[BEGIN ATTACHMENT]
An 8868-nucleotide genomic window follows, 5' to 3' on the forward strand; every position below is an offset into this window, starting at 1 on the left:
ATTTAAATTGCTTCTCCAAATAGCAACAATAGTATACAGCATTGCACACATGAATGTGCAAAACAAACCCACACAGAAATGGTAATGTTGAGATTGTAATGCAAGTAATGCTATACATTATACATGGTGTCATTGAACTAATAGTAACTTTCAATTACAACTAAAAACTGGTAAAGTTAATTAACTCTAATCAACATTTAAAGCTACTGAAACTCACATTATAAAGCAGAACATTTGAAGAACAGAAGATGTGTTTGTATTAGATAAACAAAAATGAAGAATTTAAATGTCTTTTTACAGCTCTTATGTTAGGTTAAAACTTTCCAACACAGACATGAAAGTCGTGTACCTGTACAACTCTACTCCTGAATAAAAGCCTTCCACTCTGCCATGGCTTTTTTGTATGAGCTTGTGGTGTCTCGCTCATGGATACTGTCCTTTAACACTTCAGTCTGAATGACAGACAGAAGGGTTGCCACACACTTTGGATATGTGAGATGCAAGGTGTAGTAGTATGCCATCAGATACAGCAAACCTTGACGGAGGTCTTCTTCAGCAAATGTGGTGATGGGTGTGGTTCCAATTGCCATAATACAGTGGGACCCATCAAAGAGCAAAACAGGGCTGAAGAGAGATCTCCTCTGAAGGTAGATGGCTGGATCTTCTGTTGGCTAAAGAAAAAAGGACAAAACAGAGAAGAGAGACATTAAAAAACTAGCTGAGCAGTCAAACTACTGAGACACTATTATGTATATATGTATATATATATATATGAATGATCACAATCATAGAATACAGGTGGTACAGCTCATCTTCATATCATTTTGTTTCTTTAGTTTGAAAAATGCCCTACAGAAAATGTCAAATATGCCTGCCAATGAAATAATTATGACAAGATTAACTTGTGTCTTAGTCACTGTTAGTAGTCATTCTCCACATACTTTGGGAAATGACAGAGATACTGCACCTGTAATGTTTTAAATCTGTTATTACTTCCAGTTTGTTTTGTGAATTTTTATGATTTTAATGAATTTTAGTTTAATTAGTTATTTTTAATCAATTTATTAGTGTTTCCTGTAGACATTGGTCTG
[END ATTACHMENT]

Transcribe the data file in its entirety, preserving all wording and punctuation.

An 8868-nucleotide genomic window follows, 5' to 3' on the forward strand; every position below is an offset into this window, starting at 1 on the left:
ATTTAAATTGCTTCTCCAAATAGCAACAATAGTATACAGCATTGCACACATGAATGTGCAAAACAAACCCACACAGAAATGGTAATGTTGAGATTGTAATGCAAGTAATGCTATACATTATACATGGTGTCATTGAACTAATAGTAACTTTCAATTACAACTAAAAACTGGTAAAGTTAATTAACTCTAATCAACATTTAAAGCTACTGAAACTCACATTATAAAGCAGAACATTTGAAGAACAGAAGATGTGTTTGTATTAGATAAACAAAAATGAAGAATTTAAATGTCTTTTTACAGCTCTTATGTTAGGTTAAAACTTTCCAACACAGACATGAAAGTCGTGTACCTGTACAACTCTACTCCTGAATAAAAGCCTTCCACTCTGCCATGGCTTTTTTGTATGAGCTTGTGGTGTCTCGCTCATGGATACTGTCCTTTAACACTTCAGTCTGAATGACAGACAGAAGGGTTGCCACACACTTTGGATATGTGAGATGCAAGGTGTAGTAGTATGCCATCAGATACAGCAAACCTTGACGGAGGTCTTCTTCAGCAAATGTGGTGATGGGTGTGGTTCCAATTGCCATAATACAGTGGGACCCATCAAAGAGCAAAACAGGGCTGAAGAGAGATCTCCTCTGAAGGTAGATGGCTGGATCTTCTGTTGGCTAAAGAAAAAAGGACAAAACAGAGAAGAGAGACATTAAAAAACTAGCTGAGCAGTCAAACTACTGAGACACTATTATGTATATATGTATATATATATATATGAATGATCACAATCATAGAATACAGGTGGTACAGCTCATCTTCATATCATTTTGTTTCTTTAGTTTGAAAAATGCCCTACAGAAAATGTCAAATATGCCTGCCAATGAAATAATTATGACAAGATTAACTTGTGTCTTAGTCACTGTTAGTAGTCATTCTCCACATACTTTGGGAAATGACAGAGATACTGCACCTGTAATGTTTTAAATCTGTTATTACTTCCAGTTTGTTTTGTGAATTTTTATGATTTTAATGAATTTTAGTTTAATTAGTTATTTTTAATCAATTTATTAGTGTTTCCTGTAGACATTGGTCTG